At the end of the day, at any given time, people will have different points of view about whether it’s the best or worst time to buy. What we can see, however, is that Groundhog Day happens every decade, and when you look back to ten years ago, prices seem much more affordable and people inevitably wish they had invested more.

At Ironfish, we believe in the long-term property markets of the 5 major cities in Australia: Sydney, Melbourne, Brisbane, Adelaide and Perth. We have local offices in each of these cities, and we also offer different types of properties: apartments, house and land and townhouses – this gives our customers flexibility and confidence that we’re only recommending property where we have a local office and local knowledge.

“We believe in the Portfolio Approach – which means investing in your local market, as well as other cities, with a mix of property types.”


“Belvedere was one of the first Sydney developments to feature the design trend – that originated in Melbourne – of elevated rooftop amenity areas for residents. These areas have strong appeal for residents; they become an extension to their own living spaces, and allow universal access to stunning rooftop views.”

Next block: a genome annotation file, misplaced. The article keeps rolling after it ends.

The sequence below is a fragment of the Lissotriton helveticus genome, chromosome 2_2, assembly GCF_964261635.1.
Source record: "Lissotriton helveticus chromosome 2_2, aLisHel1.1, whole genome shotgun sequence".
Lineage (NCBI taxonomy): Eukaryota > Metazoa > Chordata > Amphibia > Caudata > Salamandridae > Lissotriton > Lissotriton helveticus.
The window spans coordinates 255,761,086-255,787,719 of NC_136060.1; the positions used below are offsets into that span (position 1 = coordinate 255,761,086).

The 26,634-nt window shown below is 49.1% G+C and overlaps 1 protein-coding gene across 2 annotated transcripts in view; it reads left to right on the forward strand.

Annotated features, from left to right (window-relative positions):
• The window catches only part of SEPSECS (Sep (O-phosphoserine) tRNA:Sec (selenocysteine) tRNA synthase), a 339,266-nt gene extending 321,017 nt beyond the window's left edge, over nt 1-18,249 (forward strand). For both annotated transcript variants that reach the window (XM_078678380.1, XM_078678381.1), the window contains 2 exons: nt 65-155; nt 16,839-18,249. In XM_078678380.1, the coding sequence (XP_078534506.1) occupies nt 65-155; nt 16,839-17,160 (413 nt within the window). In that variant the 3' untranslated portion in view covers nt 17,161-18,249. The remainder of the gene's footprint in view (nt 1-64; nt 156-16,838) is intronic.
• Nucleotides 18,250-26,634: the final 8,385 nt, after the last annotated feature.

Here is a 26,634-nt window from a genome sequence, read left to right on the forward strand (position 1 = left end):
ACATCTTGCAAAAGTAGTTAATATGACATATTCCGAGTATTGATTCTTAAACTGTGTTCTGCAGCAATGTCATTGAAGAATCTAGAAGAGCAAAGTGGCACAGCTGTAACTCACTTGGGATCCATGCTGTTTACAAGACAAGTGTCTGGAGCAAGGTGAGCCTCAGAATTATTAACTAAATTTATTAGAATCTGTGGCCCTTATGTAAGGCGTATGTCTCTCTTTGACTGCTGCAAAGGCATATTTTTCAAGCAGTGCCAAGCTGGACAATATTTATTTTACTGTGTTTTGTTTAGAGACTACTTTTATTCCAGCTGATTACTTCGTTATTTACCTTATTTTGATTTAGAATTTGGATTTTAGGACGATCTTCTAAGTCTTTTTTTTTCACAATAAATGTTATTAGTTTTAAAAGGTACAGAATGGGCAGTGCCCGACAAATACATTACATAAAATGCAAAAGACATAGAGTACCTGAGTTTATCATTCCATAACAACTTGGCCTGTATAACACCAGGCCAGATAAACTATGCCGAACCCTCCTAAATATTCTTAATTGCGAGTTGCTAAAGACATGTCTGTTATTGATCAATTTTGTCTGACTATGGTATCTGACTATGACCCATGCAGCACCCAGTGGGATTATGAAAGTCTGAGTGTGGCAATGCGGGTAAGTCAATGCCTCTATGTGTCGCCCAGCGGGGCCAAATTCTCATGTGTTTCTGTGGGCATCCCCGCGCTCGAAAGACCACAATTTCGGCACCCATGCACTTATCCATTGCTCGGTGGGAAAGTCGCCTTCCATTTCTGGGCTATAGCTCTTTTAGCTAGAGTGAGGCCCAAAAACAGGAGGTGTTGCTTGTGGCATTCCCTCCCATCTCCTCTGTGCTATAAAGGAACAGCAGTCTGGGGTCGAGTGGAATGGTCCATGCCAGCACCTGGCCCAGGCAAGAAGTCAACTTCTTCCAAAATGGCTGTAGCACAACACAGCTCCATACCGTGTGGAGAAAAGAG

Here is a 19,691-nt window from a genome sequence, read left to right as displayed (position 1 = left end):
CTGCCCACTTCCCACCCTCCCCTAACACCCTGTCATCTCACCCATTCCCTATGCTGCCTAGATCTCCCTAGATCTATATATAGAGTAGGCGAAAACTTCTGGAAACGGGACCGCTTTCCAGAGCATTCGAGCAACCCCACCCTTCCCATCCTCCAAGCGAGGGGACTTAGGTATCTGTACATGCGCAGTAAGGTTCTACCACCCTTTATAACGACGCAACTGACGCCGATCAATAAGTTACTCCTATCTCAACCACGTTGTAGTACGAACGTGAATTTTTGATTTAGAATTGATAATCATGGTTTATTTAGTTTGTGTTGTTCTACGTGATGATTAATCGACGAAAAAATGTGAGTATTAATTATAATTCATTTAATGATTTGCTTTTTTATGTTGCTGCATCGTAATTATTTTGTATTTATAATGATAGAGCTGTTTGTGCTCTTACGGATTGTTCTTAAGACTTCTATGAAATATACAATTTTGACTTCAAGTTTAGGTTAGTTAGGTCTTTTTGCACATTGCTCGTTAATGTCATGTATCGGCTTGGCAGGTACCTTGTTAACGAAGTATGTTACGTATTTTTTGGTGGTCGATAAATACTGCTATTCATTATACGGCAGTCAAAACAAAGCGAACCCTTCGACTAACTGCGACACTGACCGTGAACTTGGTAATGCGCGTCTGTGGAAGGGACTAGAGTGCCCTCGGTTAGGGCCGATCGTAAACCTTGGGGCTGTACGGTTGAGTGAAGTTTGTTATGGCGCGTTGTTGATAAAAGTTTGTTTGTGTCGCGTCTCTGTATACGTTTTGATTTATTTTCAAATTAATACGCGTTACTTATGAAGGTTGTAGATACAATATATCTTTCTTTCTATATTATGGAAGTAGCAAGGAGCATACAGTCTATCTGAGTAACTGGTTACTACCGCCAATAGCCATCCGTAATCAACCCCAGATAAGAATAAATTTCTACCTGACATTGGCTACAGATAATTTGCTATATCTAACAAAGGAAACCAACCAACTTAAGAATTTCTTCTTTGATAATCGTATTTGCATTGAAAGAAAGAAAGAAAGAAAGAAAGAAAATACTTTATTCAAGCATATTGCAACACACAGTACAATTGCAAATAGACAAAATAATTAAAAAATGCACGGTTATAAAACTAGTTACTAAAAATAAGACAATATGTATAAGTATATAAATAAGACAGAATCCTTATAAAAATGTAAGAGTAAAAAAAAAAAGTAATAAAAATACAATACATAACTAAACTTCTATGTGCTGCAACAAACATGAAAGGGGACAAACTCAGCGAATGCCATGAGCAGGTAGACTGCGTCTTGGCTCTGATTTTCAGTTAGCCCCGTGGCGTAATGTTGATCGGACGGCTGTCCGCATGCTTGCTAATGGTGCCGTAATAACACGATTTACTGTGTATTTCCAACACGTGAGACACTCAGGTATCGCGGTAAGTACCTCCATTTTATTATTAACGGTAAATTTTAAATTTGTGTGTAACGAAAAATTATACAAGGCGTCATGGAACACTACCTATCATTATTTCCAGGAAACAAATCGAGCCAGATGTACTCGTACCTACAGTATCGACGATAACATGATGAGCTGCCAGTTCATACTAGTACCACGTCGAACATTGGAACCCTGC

“For people who invest in under-developed areas, you can really start to see an increase in capital growth once they are built out and the infrastructure of the suburb is established.”

“A 2bdrm apartment in Montrose achieved 55% capital growth in two years after settlement, but had a higher initial price point than a 1bdrm. On the other hand, 1bdrm apartments always attract tenants and can offer strong rental yield.”

If you want further details and re-sale data on the 6 properties featured in our Sydney market case study, or would like information about buying investment property in Sydney, please download our property report or contact your local Ironfish Strategist.